Apologies for the slightly inflammatory post title. Of course they do. What I really mean is “do small businesses feel that they matter?” In other words do they believe their voice is being heard amongst the big boys and do they feel supported in their efforts to maintain and grow their business?
A Very Small Business
On a big-picture level, small businesses (those up to 50 employees) matter hugely to the Scottish and UK economy. In fact they account for over 99% (!) of all businesses and over 60% of the workforce in Scotland. Just imagine what condition the country would be in without them! Basically you won’t find many people who disagree that small businesses are vital to the future of Scotland.
However it is much more difficult for the Government and its agencies to communicate with smaller businesses than larger businesses and this can create an impression that smaller businesses are being overlooked. This is due to a number of factors. For example, the marketing power of bigger companies can squeeze out the “good news” stories from smaller businesses who are working hard to make a difference. I’m sure we all know how many plastic bags M&S have saved over the last year (80%, a fantastic achievement) but do we know about the number of small shops that have achieved the same percentage or banned them altogether?
Another difficulty is that larger companies have communications departments who keep an eye out for the latest Government initiative and therefore know exactly what Government wants to hear. They also have marketing budgets to make quick changes to the messages they want to put out. It also tends to be easier to achieve quick wins with big companies as the agencies helping them can quote impressive headline figures for tonnage of waste diverted from landfill. That’s not to take anything away from this work, after all big business is important to the perception of the country as a place to work and live in so they deserve to receive their fair share of support. However it’s well worth remembering that the combined waste output of small business is likely to equal that of big business (with the notable exception of the construction industry).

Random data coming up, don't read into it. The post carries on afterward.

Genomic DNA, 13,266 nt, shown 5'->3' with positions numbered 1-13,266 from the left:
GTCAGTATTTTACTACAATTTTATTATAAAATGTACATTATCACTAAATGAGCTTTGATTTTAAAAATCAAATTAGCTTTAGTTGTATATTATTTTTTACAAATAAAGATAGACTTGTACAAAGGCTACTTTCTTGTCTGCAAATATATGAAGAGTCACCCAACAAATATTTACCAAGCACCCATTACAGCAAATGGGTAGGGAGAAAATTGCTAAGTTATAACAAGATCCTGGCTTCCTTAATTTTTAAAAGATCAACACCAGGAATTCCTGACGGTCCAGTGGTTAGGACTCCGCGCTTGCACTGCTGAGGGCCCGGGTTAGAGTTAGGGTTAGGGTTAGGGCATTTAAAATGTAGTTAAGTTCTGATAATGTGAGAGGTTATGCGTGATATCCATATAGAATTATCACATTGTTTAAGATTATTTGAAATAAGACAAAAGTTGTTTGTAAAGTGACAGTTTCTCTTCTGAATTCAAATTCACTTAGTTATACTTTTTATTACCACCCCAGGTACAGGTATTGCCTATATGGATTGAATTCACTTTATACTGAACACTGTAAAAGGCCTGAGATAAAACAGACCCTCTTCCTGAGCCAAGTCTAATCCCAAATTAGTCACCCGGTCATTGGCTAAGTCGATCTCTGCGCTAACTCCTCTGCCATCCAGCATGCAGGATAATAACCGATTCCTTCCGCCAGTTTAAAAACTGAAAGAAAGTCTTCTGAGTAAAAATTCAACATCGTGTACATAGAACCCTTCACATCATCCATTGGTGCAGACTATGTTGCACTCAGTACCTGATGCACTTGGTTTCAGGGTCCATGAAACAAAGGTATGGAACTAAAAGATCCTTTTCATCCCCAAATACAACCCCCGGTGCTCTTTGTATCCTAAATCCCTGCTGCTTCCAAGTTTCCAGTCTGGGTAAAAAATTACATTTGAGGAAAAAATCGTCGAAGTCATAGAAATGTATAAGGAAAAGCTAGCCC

I believe the single biggest difficulty is the fact that there are simply so many small businesses out there, covering a whole range of different business activities.
In an environmental context, many small businesses must wonder how they are supposed to contribute to the environmental aims and ambitions of the country when the cost of choosing the more environmentally friendly option is often higher than the cost of choosing the non-sustainable option. For example, large companies can actually charge companies to collect their paper waste for recycling (at around £50 a tonne at current prices) small companies have to pay for it to be collected, often at a higher rate than if they send it to landfill via their local authority.